Changing of the guard

Former assistant coach Jimmy Rogers replaces John Stiegelmeier, becomes 21st head coach in Jackrabbit history

Skyler Jackson, Co-Sports Editor (He/Him)

For the first time in more than a quarter century, there will be a change of head coach for South Dakota State football.

Former assistant coach and defensive coordinator Jimmy Rogers was named the 21st head coach in Jackrabbit history Friday, following the retirement of John Stiegelmeier after 26 years as SDSU’s coach.

“I am extremely proud to be the next head football coach at South Dakota State,” Rogers said. “At 17 years old, South Dakota State wasn’t a dream of mine, but 17 years later I can proudly say that my reality has become a dream because of the people that have been in my life, the relationships I’ve built, the mentors I’ve had and the friendships that will last a lifetime.”

Rogers takes over a program coming off a 14-1 season and its first FCS national championship, a 45-21 beatdown of North Dakota State in the title game Jan. 8 in Frisco, Texas. Safeties coach Jesse Bobbit will take over as defensive coordinator.

The 2022 season was Rogers’ first as sole defensive coordinator, having previously shared the position with Brian Bergstrom. When Bergstrom left SDSU to be the head coach at Winona State, Rogers took over the defense.

Last year, Rogers helped the Jackrabbit defense lead the nation in rush defense (88.1 yards per game) and interceptions (18) and finish third in scoring defense (15.8 points per game). That year, he was named FCS Coordinator of the Year.

And despite Stiegelmeier retiring, Rogers and the football program are determined to maintain SDSU’s success.

“The 2022 season was one I’ll cherish forever. In the playoffs, we dominated our opponent 168 points to 66 and we beat every team in the playoffs by more than 21 points,” Rogers said. “But we’re not done. That’s what I want to make sure everybody understands is that we’re building…if you know me at all, I am not settling on one.”

Rogers, 34, played under Stiegelmeier from 2006-2009 as a linebacker, where he was a two-time all-conference selection and was a captain on SDSU’s first FCS playoff team in 2009. He became a graduate assistant for two seasons before leaving SDSU to coach in Florida. In 2013, he returned to his alma mater to coach the linebackers.

For the next six seasons, Rogers continued his reign as linebackers coach as the SDSU defense consistently became one of the best in the country. In 2019, he added the role of co-defensive coordinator and continued to help the Jackrabbit defense improve to one of the best in the FCS.

His experience and his passion are two reasons why Athletic Director Justin Sell is comfortable in handing over the coaching duties to Rogers.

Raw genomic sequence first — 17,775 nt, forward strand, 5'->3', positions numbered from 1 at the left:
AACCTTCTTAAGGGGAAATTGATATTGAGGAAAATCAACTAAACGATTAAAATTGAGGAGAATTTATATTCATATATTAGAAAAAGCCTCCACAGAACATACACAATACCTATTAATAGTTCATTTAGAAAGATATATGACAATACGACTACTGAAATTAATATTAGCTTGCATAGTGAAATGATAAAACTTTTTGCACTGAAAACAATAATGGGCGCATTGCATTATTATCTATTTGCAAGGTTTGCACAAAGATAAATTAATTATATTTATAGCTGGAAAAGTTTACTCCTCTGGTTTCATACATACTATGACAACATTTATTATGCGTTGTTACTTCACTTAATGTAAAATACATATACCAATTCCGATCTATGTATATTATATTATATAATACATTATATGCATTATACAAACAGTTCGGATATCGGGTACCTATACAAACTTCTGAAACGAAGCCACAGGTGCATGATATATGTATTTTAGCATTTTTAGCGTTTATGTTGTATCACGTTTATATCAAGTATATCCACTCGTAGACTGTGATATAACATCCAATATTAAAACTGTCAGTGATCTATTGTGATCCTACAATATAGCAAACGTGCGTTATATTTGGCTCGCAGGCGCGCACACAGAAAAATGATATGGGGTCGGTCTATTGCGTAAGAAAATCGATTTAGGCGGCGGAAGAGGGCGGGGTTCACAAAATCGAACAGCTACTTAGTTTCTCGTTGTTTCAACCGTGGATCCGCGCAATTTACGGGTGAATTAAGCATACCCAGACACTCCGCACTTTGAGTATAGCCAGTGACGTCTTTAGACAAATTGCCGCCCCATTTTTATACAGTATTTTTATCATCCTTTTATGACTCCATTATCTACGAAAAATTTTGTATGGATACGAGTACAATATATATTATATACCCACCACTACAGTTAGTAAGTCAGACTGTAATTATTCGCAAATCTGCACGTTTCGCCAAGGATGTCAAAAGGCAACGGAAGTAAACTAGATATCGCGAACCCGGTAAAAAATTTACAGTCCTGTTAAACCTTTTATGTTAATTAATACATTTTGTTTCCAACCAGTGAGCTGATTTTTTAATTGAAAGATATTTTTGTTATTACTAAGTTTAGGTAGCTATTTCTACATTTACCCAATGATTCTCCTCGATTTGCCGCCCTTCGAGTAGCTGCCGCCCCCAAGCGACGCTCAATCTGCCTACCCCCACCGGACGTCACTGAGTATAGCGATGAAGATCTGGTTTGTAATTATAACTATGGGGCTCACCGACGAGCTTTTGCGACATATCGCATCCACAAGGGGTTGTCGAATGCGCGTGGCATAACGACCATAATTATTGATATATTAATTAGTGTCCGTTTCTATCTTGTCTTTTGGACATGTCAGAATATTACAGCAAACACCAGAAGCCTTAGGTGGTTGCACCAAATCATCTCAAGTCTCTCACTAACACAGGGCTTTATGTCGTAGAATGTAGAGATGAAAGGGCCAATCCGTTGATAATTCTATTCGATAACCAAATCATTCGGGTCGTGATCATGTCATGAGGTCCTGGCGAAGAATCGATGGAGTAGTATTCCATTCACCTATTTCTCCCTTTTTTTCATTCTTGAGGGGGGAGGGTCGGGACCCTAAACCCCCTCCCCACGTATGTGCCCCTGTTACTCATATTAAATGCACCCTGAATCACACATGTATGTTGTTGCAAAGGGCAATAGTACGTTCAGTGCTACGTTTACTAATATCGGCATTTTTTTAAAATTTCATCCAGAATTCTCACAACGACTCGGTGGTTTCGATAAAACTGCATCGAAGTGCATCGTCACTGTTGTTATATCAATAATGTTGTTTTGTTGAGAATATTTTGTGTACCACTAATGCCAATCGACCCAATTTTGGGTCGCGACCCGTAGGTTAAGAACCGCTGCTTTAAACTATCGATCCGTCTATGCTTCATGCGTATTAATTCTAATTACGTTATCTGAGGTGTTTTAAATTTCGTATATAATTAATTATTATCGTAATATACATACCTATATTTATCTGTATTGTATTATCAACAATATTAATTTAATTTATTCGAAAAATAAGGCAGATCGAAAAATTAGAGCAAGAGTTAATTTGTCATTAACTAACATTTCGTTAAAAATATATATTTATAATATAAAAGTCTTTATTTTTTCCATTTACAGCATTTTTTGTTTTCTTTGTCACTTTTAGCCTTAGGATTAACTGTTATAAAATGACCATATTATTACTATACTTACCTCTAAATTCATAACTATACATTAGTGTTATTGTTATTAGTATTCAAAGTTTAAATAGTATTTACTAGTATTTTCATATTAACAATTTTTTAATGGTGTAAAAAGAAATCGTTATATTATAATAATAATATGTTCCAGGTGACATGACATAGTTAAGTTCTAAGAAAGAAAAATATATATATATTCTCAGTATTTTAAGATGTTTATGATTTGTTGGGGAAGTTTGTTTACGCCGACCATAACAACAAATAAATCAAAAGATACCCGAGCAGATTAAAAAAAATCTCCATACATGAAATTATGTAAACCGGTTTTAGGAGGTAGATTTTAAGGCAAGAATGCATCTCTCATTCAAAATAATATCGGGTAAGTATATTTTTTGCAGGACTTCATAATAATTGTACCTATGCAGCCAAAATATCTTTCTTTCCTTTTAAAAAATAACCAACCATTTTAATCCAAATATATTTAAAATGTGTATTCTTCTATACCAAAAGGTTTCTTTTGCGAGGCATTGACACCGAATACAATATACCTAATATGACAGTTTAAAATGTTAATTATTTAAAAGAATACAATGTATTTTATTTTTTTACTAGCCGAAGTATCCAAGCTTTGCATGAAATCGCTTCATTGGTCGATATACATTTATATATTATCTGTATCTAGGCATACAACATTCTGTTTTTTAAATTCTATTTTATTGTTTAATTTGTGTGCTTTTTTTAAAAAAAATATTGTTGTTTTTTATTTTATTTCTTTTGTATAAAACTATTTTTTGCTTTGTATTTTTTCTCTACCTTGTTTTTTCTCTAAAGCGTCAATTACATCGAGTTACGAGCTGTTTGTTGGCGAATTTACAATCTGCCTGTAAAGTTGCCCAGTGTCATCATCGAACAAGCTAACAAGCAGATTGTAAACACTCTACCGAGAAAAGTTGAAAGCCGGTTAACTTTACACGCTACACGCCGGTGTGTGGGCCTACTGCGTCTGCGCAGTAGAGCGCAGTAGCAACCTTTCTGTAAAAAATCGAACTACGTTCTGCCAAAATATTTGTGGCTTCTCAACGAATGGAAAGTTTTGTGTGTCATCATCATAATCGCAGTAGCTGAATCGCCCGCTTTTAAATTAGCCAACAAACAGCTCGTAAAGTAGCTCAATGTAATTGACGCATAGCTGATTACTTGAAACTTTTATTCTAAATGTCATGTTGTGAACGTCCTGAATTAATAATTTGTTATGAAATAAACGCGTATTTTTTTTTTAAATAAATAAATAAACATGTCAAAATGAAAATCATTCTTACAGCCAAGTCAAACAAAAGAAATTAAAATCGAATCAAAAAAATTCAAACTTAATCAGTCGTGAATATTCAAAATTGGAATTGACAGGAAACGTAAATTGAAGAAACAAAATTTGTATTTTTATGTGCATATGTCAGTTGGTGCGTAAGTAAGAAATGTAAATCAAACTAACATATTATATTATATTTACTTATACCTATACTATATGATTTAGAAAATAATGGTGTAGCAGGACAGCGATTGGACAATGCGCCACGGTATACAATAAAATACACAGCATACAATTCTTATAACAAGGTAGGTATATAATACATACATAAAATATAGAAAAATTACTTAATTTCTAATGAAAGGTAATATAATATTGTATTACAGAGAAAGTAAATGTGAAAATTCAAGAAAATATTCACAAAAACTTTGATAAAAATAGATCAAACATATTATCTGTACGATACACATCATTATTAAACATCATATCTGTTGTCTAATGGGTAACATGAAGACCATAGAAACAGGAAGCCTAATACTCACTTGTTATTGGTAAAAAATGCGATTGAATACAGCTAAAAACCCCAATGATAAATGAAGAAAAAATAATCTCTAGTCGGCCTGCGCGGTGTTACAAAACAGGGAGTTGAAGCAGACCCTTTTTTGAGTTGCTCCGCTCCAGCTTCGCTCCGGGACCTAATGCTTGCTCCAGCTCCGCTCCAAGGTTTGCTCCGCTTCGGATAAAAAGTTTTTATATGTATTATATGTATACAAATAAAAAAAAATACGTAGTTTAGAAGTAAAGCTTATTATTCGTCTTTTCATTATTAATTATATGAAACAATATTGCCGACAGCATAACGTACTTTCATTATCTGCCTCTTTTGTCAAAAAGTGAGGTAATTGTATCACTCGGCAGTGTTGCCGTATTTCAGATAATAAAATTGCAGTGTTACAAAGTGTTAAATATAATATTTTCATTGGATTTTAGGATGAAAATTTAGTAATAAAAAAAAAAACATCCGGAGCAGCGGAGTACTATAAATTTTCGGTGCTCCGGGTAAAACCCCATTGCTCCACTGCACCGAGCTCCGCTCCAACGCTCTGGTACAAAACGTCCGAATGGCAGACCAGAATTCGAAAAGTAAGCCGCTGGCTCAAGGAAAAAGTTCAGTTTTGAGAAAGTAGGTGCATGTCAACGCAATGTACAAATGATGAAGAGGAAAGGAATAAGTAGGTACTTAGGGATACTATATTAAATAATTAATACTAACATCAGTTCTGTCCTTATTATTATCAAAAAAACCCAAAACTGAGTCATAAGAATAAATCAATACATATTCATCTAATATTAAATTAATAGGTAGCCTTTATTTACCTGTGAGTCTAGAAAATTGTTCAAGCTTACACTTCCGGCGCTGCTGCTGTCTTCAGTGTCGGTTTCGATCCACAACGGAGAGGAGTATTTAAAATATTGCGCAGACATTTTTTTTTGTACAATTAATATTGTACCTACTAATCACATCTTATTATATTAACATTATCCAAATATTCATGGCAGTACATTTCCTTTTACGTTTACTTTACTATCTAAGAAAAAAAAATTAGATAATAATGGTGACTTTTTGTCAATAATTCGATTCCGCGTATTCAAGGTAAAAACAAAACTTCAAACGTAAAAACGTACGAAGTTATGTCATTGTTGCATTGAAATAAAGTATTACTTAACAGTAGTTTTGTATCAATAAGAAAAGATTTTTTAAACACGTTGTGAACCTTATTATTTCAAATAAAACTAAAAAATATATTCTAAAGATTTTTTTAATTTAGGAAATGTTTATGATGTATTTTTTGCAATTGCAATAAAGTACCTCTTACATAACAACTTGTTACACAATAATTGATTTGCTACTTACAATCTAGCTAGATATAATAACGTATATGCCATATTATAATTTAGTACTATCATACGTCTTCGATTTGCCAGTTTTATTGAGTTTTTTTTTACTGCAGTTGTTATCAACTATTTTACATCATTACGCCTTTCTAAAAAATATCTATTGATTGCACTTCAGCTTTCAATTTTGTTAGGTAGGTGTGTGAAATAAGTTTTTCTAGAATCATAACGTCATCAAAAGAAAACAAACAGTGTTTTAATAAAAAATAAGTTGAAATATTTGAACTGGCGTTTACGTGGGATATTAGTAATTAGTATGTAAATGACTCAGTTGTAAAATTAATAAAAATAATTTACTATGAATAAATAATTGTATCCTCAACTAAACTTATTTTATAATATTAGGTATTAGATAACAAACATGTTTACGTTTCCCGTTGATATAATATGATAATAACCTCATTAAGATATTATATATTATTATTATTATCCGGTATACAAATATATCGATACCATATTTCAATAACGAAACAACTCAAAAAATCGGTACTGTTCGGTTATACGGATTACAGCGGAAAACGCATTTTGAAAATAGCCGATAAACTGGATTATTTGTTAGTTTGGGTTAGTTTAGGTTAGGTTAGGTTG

“He’s a lifelong learner, he wants to continue to grow and learn,” Sell said. “He is absolutely the perfect person to keep the culture that we have here but to modernize it. To win a second (national championship) is going to be way harder than winning the first, and he’s exactly the type of person that can help us accomplish those goals.”

Replacing Stiegelmeier could be a difficult task because of the legacy he built. He became SDSU’s head coach at a time when they were still a Division II program with only one playoff appearance in its history (1979).

Stiegelmeier oversaw his alma mater’s transition to Division I, a move that was criticized by many at the time. Since then, he built the Jackrabbits into a championship contender, eventually leading the team to the national title.

But Sell said that Stiegelmeier’s accomplishments go beyond the football field.

“His accomplishments aren’t winning and losing, they aren’t the trophies and they aren’t the individual accolades,” Sell said. But it’s rather how he made us feel all the time and his never-ending love for his family and for the Jackrabbits.”

When Rogers first visited SDSU 17 years ago, it was an experience that changed his life. It was then that Stiegelmeier said he believed in Rogers before offering him a scholarship. Ever since then, Rogers has remained committed to the program as he looks to continue the legacy Stiegelmeier started.

“I want to win, don’t get me wrong, I do,” Rogers said. “But the real purpose of competition isn’t just to win, it’s to test the limits of the human heart and to push yourself beyond the boundaries of who you are. I plan to do that, and next fall you’ll see a spirited team.”